My first encounter with M, was at his 2nd attempt at Math 121. I am very interested in the goals of students and where they plan to transfer after finishing their time at LCC. M was interested in animation and programming. There was a direct connection with mathematics as part of a tool kit of animation effects. I found much to talk about with M and because of this frequent interaction, I began to see some faults to his approach to learning.
I was invested in why M was very successful with assigned homework problems but unsuccessful with exams. Was it a memory problem? M had a lot of trouble speaking or writing the steps he would use to solve a problem. As I encourage all of my students to come to tutoring, I was able to get to the bottom of the problem quickly. M was using pictures of his old homework problems and the solutions to just write down the answers without thinking about the issues involved in problem solving. Obviously this had to stop and I admonished M as much.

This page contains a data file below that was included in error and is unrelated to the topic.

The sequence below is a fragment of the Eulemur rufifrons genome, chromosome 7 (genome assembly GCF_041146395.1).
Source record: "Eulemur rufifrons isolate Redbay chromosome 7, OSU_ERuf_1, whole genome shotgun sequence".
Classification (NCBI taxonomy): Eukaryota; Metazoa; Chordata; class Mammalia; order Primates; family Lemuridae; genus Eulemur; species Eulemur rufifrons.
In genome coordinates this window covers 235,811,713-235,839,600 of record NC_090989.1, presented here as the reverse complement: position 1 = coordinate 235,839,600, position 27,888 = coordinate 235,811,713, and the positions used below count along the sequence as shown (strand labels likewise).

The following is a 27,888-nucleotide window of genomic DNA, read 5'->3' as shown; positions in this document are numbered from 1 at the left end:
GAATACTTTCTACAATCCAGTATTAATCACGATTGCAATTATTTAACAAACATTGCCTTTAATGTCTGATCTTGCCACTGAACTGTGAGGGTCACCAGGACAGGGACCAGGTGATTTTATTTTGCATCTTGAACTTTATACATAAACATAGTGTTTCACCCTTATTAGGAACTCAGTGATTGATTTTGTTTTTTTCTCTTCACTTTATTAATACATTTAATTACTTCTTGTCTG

Our proposed solution was to practice the steps to problem solving. I worked with M at the Learning Commons to guide him through the problem-solving process so he could get stronger at problem solving. But, it would take continually applying the same steps for him to be successful. M had issues with trusting the process and often fell back into old bad habits.
I asked M to write short essays of how to solve each week’s problems and post them to a discussion forum. This allowed M to see the reasons behind the algebraic steps and document his knowledge. I used group work so that M would see his peers solve various types of problems. My goal was to have M see that his peers were actively solving the questions following key steps: Defining variables, drawing pictures, using known relationships to write down equations, using unit analysis, then applying algebraic rules to isolate the unknown variable. M did well here but his exams still showed a panic and guessing structure. Unfortunately, M had other issues which resulted in him not passing the class, but he remains positive and active in attending the Learning Commons and studying in groups.